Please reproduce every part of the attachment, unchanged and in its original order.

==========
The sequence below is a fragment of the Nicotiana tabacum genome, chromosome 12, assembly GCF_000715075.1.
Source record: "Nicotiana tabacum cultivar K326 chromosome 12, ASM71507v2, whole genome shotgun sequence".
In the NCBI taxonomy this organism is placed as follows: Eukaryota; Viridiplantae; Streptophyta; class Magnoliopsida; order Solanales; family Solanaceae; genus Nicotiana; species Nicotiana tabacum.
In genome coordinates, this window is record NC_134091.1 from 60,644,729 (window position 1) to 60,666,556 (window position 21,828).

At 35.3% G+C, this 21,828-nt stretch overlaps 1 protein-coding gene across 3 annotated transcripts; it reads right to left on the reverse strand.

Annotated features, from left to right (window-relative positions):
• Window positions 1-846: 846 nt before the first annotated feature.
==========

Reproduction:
The sequence below is a fragment of the Nicotiana tabacum genome, chromosome 12, assembly GCF_000715075.1.
Source record: "Nicotiana tabacum cultivar K326 chromosome 12, ASM71507v2, whole genome shotgun sequence".
In the NCBI taxonomy this organism is placed as follows: Eukaryota; Viridiplantae; Streptophyta; class Magnoliopsida; order Solanales; family Solanaceae; genus Nicotiana; species Nicotiana tabacum.
In genome coordinates, this window is record NC_134091.1 from 60,644,729 (window position 1) to 60,666,556 (window position 21,828).

At 35.3% G+C, this 21,828-nt stretch overlaps 1 protein-coding gene across 3 annotated transcripts; it reads right to left on the reverse strand.

Annotated features, from left to right (window-relative positions):
• Window positions 1-846: 846 nt before the first annotated feature.